The effort to create a McCrorey Heights local historic district officially launched in early 2021 with neighborhood residents leading the entire project by:
  • Presenting information at regularly scheduled neighborhood meetings.
  • Hosting special information session meetings via zoom for neighborhood residents. 
  • Conducting one-on-one outreach conversations with residents about local district designation.
  • Hosting HDC staff for a walk-and-talk tour in April 2021. 
  • Coordinating with Dr. Tom Hanchett who researched the history of each building in the neighborhood and wrote the historical development essay.
  • Compiling the house-by-house survey spreadsheet using Dr. Hanchett's research.
  • Photographing every building in the neighborhood. 
  • Facilitating the petition of support, required for the rezoning process. 
​HDC FAQ
Citizens appointed by the Mayor and City Council to administer the Local Historic District Program. The majority of HDC members have proven expertise in architecture, preservation, history, etc.

Property owners in local historic districts are required to contact the HDC office before undertaking any exterior changes to a property or existing structures, or before beginning any project involving new construction or demolition.
If the project meets the HDC design guidelines a Certificate of Appropriateness will be issued. A building permit for exterior work cannot be issued in an historic district without a Certificate of Appropriateness.

Typically includes fencing, signage, windows and doors, rear yard improvements, retaining walls, driveways, walkways, some tree removal.

Typically includes new construction, large additions, demolition, front/side porch enclosures, substitute siding, large accessory buildings, major tree removal, significant landscape features, front yard parking, the painting of unpainted masonry and others.

Routine maintenance is encouraged. We typically do not review repair and maintenance projects, as long as no significant material or design changes are made.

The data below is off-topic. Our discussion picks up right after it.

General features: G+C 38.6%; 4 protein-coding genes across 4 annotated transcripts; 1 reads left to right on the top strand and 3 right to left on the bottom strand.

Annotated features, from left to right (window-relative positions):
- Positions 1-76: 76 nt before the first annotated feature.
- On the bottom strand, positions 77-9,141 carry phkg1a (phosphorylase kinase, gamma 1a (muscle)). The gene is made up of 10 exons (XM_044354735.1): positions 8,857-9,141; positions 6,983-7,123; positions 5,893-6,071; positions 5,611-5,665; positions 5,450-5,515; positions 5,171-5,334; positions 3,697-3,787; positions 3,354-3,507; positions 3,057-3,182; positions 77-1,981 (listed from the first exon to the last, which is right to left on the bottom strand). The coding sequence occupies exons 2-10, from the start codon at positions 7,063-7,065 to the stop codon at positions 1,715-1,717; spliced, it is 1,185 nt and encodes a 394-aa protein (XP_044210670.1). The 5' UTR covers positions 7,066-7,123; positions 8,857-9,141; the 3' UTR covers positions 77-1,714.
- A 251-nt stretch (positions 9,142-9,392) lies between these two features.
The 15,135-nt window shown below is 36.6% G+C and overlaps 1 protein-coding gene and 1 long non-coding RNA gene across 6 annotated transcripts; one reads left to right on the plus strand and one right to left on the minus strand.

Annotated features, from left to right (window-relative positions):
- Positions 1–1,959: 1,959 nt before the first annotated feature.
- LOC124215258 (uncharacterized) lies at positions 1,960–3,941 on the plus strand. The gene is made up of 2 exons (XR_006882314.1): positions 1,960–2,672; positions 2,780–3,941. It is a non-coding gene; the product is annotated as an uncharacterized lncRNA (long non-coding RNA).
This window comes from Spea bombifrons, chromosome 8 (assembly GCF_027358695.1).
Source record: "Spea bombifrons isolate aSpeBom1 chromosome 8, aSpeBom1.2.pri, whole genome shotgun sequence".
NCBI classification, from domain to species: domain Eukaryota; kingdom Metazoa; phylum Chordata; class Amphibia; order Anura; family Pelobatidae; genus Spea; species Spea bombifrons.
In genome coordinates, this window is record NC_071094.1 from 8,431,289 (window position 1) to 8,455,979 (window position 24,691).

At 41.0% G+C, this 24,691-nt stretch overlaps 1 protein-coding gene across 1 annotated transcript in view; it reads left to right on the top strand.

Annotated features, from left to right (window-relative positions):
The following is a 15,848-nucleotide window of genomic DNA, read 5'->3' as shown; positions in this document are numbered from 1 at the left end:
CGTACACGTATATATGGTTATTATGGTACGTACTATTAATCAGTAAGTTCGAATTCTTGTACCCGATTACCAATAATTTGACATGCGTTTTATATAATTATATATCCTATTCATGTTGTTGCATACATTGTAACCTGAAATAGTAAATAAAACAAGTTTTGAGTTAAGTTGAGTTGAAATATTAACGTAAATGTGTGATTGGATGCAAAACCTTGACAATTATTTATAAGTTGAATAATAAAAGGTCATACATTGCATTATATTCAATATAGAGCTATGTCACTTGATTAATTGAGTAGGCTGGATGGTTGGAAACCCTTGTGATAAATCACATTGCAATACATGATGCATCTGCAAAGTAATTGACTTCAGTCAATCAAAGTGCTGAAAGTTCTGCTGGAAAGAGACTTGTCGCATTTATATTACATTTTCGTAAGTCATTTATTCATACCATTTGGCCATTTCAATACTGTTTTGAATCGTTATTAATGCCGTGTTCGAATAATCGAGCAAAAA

Application requirements and fees vary, depending on the nature and complexity of the proposed project. Photos, architectural plans, product samples, etc. are often required.
Administrative approvals usually take only a few days. Projects that require full HDC approval will take up to thirty days or more. The Commission meets monthly.
No. The Historic District Commission only gets involved when you decide to do something to your property.
Not always. The majority of our customers make minor improvements which would usually cost the same anywhere. Major projects usually require industry professionals who understand historic structures (new construction, major additions). We also encourage repair versus replacement of older building features to reduce costs.
No. The purpose of Charlotte’s historic district program is to ensure that changes that are made are compatible with the neighborhood.
Projects holding a valid building permit at the time a local historic district is established are not affected.
Properties within local Districts do not receive tax credits or reduced property taxes. However, if the property is a designated individual landmark (through the Charlotte-Mecklenburg Historic Landmarks Commission, Preservation North Carolina, etc.) tax incentives are available.
Yes. Grants for projects such as architectural and archaeological surveys, National Register nominations, publications, preservation planning, and archaeological excavations are available through the North Carolina State Historic Preservation Office. Façade Improvement Grants are available through the City of Charlotte for commercial properties.
The Housing Services department within the City of Charlotte provides funding for rehabilitation of residential structures.
No. Those are private property matters governed by others.
When Commission staff learns of a project that is underway without HDC approval every attempt is made to contact the property owner and resolve the situation as quickly as possible. Financial penalties may be imposed.